I wasn't getting anywhere and it was getting to be dinnertime. Ma had already called me twice. I knew that risking a third "I'll be right there" would be unwise, and so I put my notebook away and headed to the kitchen. I stopped thinking about the problem. And then mysteriously, out of nowhere, just when I was wondering if Ma would let me have ice cream, a new idea occurred to me. Even now, with more experience in such things, I cannot quite explain the inception of the moment of insight-the Aha moment-when out of nowhere a new idea comes, and chaos is replaced by understanding.
My first real Aha moment was at the dinner table, two days after my 12th birthday. The idea that loosened the knot was the realization that division was the reverse of multiplication, a fact I had long known, but never applied in quite the fashion this problem demanded. Instead of dividing by 13, 11, and 7 one at a time, why not multiply them together and then divide by the product all at once? Would this approach even lead to the same answer? I thought it would, and a confirming example showed this to be the case. In my head I divided the number 24 first by 2 and then by 3. I got 4 as the answer. Next I divided 24 by 6 (which is 2 x 3) and got 4 as well. So, it should work to divide the six-digit number by the product 13 x 11 x 7. I did some more examples on a paper towel just to be sure. It appeared that I might be onto something.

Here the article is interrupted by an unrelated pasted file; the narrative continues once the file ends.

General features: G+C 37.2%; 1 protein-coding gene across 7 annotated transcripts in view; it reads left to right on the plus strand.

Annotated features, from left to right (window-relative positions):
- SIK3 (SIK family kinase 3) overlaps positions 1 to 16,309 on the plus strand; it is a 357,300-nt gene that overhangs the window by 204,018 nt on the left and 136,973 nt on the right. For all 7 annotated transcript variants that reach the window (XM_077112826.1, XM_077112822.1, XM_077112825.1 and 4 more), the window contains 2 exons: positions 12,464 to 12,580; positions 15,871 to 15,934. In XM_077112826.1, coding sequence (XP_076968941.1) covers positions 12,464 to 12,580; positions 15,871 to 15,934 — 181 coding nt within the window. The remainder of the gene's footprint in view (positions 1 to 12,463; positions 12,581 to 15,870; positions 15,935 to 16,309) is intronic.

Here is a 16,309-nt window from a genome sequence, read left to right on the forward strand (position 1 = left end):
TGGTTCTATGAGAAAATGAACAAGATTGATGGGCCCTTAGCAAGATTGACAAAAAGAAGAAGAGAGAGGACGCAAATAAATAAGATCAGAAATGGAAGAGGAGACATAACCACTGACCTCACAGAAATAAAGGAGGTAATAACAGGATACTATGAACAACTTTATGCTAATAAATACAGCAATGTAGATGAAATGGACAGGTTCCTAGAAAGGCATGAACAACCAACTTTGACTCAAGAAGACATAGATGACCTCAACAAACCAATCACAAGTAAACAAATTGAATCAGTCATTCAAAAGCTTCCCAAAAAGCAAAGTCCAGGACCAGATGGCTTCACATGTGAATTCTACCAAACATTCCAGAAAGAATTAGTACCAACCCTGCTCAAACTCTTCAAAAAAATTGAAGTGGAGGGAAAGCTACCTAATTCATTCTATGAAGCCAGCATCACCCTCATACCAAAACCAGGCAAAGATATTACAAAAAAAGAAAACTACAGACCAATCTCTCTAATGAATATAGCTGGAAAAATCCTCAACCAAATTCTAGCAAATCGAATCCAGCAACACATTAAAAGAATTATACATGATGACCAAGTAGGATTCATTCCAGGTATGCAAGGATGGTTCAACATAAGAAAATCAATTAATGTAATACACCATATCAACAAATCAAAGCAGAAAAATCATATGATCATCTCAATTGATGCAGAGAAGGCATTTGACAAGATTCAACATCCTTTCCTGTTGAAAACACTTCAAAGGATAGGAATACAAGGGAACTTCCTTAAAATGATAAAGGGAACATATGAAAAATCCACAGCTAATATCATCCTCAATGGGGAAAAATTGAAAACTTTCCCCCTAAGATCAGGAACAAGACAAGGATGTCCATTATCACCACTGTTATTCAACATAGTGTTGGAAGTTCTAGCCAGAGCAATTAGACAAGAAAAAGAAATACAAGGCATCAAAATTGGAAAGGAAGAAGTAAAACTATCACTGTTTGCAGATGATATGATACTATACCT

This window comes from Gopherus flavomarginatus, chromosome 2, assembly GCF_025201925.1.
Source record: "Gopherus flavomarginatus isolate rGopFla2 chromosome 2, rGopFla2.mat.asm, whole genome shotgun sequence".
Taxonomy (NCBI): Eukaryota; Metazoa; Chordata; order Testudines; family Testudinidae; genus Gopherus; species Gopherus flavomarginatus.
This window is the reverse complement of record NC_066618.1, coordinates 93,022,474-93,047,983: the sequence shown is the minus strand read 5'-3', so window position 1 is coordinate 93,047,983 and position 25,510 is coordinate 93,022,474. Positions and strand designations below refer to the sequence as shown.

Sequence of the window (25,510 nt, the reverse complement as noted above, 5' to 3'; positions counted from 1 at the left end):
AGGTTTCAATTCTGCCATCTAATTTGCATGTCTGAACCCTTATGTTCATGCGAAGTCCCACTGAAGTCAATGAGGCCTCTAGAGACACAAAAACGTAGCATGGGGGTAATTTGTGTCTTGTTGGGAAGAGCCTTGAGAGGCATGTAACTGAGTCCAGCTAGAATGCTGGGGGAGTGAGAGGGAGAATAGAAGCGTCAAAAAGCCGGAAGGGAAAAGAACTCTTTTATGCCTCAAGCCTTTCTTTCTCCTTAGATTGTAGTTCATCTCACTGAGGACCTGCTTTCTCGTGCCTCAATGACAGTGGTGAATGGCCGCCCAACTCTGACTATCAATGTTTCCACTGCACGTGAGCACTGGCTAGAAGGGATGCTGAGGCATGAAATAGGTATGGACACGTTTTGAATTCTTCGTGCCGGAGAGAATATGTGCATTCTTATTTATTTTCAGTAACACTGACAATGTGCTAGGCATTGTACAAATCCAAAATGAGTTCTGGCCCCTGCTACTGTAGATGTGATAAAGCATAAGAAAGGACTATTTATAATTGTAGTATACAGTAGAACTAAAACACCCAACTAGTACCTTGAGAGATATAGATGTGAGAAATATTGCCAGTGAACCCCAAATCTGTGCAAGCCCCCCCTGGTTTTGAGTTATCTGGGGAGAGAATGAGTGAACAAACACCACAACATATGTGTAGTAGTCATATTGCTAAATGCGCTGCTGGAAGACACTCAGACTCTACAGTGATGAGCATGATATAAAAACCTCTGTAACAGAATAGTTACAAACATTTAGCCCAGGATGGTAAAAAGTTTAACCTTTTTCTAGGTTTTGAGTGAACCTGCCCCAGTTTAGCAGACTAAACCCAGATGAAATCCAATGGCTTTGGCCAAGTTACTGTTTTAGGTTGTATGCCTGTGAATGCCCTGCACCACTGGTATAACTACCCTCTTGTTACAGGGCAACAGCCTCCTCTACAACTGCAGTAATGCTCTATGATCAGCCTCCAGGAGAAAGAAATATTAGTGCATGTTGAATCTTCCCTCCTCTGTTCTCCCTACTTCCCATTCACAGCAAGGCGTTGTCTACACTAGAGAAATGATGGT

Ma noticed that I was completely distracted. "Ravi, what's going on? Why aren't you eating?" But I hardly heard her. I had to find out what 13 x 11 x 7 was; perhaps that would lead me to understand why Bauji's magic worked.
"I'll be right back, Ma," I said, getting up quickly before she could react.
"No, sir, you won't. Sit here and finish your dinner." She looked like she meant it. But my grandfather must have known what I was going through.
"Its okay Anita. Let him go." He must have been convincing enough, for I saw unwilling permission in my mother's eyes.
I ran up the stairs two at a time and fired up the calculator. 13 x 11 x 7 was ... 1001.
I knew this was terribly significant, though as yet I was not quite sure why. I tried dividing 342342 by 1001. As I expected, I got 342. But wait a minute. That must mean that the reverse is true as well. So if I multiply 342 by 1001 I should get 342342. Of course! 342 x (1001) = 342 x (1000+ 1)= 342,000 + 342 = 342342. So, taking a three-digit number and repeating it was just like multiplying it by 1001. And if you multiplied it by 1001, you could divide the six-digit number by 1001 to get the original three-digit number. What had confused me was dividing by 13, 11, and 7-but by dividing by those numbers I was in effect dividing by 1001. How simple! How could I have not seen it?